View Full Version : MVC architeture

12 Jan 2012, 8:34 PM
Hello guys, this time i don't have any problem with code... :D
It's an question that i have about the way that i'm building my app...

I'm creating a complex app, which will have many grids, many windows, many treepanels ane etc... So, i have the great idea to create a parent controller which will handlle with all the user events, like doubl click on the grid, load data on window, send ajax request to the server, update grid, delete grid and all MVC stuff...

Actually my base controller does everything on the page and the parent controller just set the urls which it will have to work with, and the grid alias, form alias, etc... i would like to know if it an good technique... Actually it is really nice, but i'm just on the begin... Maybe someona has tryed to do it before, and had some troubles that could share with me, maybe another way to code it... If someone would like to see the controller, just ask me, that i will post it here...

Thank you guys!

13 Jan 2012, 8:00 AM
Personally... I don't like really huge classes whether it be a view, store, or controller. I split my apps up into features and have controllers based on them (namespacing also). Some features require multiple controllers, it all depends on your app.

13 Jan 2012, 8:10 AM
Your way seems nice... Could you give some example how i could implement features as you said?!

13 Jan 2012, 8:16 AM
All it is is features of your app... so say you have a mail program... one feature may be contacts, another may be composing mail, another may be mail list... those are all features and could have their own controller

13 Jan 2012, 8:52 AM
On my app actually i have a controller to each grid, each treepanel... when you said features, i thought on break the controller functions on many files, as example... A specific file to control the grid actions like click events, onther file, to take care of server requests, etc...

If i understood right what you call as feature, today i'm working like you said, which each part on the system has their own controller...

Well, actually i'm doing it, if i going to create a new grid to show tasks for example, unstead of create a controller with all click events and server requests, i just write this simple controller:

Ext.define('gconnect.controller.Financeiro.Categorias.CargosFuncoes', {
extend: 'Ext.helper.Abstract.DefaultGridController',
views: [


and inside Ext.helper.Abstract.DefaultGridController i have all the events related to the grid...
What i wanna to know is if i keep coding like this, i could have troubles on future...

13 Jan 2012, 9:04 AM
I stay away from abstract controllers.

13 Jan 2012, 9:06 AM
i'm afraid to ask why... T_T
Could you explain why not extend controllers?

13 Jan 2012, 9:39 AM
I see people have events fire multiple times but don't know why... I can see if you want to share code but I usually create a controller that has shared code in it. I think that makes it more manageable for application logic.

13 Jan 2012, 11:20 AM
Ok, as other people had trouble with this, i have a great chance to have it too... so, what i should do? Because my controller has 300 lines of code (+/-)... Each time that i need some new feature, there goes plus 300 lines of code, and going... How i could make it dynamic, to not hardcode everything?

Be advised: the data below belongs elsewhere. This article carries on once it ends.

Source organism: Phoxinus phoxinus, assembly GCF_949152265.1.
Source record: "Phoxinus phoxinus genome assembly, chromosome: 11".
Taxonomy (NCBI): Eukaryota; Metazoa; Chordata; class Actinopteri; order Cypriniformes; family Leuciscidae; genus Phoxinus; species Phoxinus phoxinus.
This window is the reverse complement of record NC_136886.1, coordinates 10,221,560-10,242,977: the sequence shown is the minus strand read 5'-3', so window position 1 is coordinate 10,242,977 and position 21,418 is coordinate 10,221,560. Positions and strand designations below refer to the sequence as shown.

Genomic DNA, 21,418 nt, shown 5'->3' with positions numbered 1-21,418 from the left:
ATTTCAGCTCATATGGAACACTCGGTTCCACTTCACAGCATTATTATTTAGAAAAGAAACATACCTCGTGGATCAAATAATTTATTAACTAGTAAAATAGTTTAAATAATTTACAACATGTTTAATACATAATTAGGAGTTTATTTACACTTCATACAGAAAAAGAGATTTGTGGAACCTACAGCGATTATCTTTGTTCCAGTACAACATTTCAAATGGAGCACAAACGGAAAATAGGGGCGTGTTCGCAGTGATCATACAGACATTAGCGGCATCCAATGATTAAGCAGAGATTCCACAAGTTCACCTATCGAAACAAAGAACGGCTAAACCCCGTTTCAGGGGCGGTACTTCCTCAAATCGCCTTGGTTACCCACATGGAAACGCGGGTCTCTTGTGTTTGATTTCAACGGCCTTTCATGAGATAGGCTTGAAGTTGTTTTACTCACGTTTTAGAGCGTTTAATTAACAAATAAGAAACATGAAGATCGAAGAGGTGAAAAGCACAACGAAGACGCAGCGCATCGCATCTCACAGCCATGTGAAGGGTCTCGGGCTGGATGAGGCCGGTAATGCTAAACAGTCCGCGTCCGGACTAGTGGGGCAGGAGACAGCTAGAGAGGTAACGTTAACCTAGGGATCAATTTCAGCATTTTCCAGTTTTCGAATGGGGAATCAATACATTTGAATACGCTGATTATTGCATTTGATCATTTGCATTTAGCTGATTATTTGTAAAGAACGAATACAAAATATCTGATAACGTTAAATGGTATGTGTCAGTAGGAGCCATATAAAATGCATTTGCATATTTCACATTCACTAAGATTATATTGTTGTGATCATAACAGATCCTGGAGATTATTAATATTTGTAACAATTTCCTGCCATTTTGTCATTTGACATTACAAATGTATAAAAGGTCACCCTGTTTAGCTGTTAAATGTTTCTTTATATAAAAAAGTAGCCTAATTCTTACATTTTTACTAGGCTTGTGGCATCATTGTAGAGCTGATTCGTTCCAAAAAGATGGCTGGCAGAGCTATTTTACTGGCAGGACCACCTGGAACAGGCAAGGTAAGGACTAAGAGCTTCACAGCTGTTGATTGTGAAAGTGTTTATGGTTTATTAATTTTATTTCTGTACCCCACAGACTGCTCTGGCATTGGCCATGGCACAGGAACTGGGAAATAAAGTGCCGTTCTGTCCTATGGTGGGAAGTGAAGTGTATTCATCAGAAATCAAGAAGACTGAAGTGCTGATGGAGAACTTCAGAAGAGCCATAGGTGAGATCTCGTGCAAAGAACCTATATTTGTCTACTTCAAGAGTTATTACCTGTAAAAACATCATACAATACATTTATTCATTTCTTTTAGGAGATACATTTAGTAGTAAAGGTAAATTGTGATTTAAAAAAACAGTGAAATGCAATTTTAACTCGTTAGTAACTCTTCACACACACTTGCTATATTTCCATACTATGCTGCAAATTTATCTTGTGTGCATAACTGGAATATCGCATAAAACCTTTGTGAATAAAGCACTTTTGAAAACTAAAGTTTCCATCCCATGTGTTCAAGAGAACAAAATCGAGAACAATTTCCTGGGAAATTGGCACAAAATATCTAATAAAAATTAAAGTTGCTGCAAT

Today, with the controller extending it is really great (as development productivity), how i could make it dynamic without extend it?

16 Feb 2012, 7:56 AM
Would be very interrested to have an answer to that ...

16 Feb 2012, 8:17 AM
The jury is still out on the best design for your application.

The unfortunate answer is that "it depends".

I try not to bind events in an abstract controller that interact with the DOM ("click", "blur", etc). I definitely do use abstract classes though, I have a base one for controllers, stores, models, etc. that add in some functionality.

For example, my base controller looks like this (you can have this) -

Note: All this class does is pack on some additional functionality that I want my controller's to be able to do. This is a completely legit, safe thing to do. I encourage it.

Ext.define('My.controller.Base', {
extend: 'Ext.app.Controller',

//Retrieves an instance of the top-level view
//If it has not been created yet than one is instantiated
//Also, overrides the .close() method on the view to
//null out the instance reference on the controller (very necessary)
getViewInstance: function () {
var self = this;

if(!this.viewInstance) {
if(this.views && this.views.length) {

var view = this.getView(this.views[0]);

this.viewInstance = view.create();

this.viewInstance.close = function () {
view.prototype.close.apply(this, arguments);
self.viewInstance = null;


return this.viewInstance;

//Parameters - Function...
queue: function () {
this.queueItems = Array.prototype.slice.call(arguments);

//Executes the next function in the queue
//If the function returns true then automatically
//move to the next function in the queue. Otherwise,
//the controller has to manually release the next item
release: function () {
var fn, items = this.queueItems;

if(items && items.length) {
fn = items.shift();

if(typeof fn === 'function') {
if(fn.apply(this, Array.prototype.slice.call(arguments)) === true) {
this.release.apply(this, Array.prototype.slice.call(arguments));

//Load a model into all forms owned by this controller's view
load: function (model) {
var forms = this.getViewInstance().query('form');

if(forms && forms.length) {
for(var i = 0, l = forms.length; i < l; i++) {